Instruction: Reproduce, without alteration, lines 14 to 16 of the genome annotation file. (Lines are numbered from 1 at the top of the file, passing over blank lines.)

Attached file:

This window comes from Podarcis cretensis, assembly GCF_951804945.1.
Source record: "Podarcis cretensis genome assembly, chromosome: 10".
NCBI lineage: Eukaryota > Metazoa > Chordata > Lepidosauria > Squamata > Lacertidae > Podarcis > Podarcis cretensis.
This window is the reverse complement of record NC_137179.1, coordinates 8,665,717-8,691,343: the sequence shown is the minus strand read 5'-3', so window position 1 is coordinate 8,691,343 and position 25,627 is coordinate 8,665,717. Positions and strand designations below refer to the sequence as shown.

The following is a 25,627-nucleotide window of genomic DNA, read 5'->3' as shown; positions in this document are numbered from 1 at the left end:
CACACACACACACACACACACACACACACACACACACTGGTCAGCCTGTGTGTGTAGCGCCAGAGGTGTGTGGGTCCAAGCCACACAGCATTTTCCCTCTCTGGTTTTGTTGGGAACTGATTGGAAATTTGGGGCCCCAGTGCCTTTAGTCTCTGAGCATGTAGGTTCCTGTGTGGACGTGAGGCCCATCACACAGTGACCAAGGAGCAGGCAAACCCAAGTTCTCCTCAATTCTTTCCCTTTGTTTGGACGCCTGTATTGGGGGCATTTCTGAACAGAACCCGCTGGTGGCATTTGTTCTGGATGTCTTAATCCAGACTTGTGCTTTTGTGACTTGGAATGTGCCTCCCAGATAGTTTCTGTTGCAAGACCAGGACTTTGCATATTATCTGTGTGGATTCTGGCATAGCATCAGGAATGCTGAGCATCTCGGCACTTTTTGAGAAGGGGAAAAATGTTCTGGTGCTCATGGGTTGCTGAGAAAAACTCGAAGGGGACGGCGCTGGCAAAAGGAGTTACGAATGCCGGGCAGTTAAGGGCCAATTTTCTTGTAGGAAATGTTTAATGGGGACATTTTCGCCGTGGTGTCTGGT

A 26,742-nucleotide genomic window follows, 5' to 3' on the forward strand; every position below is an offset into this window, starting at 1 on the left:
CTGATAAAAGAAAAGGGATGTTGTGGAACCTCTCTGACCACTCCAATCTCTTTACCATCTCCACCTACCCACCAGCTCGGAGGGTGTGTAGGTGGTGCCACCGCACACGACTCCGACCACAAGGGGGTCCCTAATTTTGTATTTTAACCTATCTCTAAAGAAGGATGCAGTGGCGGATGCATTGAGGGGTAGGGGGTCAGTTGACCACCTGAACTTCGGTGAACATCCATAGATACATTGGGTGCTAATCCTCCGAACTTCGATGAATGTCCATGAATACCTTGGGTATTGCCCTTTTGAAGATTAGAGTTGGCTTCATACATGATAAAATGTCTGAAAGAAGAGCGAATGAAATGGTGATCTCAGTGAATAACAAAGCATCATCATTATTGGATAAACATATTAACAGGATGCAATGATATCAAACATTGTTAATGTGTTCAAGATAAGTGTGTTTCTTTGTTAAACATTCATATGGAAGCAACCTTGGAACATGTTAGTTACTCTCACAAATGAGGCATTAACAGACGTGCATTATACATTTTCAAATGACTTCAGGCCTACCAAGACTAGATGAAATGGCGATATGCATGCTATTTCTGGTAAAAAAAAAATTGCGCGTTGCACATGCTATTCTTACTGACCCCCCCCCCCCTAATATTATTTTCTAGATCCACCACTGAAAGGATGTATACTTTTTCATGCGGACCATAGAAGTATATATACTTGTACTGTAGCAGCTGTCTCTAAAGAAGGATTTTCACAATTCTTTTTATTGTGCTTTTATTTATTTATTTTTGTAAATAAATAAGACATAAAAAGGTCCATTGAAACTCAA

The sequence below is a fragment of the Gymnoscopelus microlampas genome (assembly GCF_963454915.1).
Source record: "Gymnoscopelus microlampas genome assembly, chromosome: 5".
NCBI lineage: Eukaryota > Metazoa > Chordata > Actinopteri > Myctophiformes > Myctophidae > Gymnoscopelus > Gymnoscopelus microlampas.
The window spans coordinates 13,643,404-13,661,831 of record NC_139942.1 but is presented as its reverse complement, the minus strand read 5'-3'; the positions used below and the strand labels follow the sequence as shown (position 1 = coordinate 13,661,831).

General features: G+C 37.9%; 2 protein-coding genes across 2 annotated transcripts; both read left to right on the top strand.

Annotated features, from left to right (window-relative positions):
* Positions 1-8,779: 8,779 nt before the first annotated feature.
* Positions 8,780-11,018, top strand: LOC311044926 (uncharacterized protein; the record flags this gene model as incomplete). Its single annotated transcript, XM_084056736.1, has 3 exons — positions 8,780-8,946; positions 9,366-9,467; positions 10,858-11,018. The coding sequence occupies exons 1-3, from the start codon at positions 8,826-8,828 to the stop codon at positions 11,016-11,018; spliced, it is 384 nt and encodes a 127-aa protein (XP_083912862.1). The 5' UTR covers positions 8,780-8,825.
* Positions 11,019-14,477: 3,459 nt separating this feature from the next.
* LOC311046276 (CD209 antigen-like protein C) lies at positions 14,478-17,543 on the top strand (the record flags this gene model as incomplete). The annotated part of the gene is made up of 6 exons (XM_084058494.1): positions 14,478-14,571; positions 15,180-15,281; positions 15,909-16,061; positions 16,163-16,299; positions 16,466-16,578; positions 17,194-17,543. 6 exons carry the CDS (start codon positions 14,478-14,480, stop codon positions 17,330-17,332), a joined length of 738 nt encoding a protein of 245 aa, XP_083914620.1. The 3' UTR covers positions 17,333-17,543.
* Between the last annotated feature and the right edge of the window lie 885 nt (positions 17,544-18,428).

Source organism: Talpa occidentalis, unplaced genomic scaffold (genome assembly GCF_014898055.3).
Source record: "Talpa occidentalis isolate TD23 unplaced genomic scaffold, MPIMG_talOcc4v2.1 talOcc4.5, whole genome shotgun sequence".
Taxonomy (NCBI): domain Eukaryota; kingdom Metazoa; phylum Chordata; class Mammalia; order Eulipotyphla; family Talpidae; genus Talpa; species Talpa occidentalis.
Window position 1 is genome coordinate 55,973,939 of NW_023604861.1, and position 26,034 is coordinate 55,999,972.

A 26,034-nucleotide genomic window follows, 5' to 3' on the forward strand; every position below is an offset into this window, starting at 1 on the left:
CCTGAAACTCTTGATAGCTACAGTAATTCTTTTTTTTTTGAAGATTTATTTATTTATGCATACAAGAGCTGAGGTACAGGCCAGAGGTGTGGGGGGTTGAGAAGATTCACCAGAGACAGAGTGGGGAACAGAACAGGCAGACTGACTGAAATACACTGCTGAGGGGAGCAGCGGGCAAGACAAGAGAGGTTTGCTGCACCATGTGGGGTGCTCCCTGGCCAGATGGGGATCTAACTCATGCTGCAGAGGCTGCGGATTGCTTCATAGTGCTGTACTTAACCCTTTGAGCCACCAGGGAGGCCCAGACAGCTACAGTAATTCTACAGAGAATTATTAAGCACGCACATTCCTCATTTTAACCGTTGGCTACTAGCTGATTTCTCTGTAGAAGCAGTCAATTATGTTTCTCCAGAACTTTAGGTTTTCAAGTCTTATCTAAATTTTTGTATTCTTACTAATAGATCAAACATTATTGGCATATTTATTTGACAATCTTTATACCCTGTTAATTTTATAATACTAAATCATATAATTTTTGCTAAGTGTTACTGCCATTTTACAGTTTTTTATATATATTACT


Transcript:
Annotated features, from left to right (window-relative positions):
* Positions 1-8,779: 8,779 nt before the first annotated feature.
* Positions 8,780-11,018, top strand: LOC311044926 (uncharacterized protein; the record flags this gene model as incomplete). Its single annotated transcript, XM_084056736.1, has 3 exons — positions 8,780-8,946; positions 9,366-9,467; positions 10,858-11,018. The coding sequence occupies exons 1-3, from the start codon at positions 8,826-8,828 to the stop codon at positions 11,016-11,018; spliced, it is 384 nt and encodes a 127-aa protein (XP_083912862.1). The 5' UTR covers positions 8,780-8,825.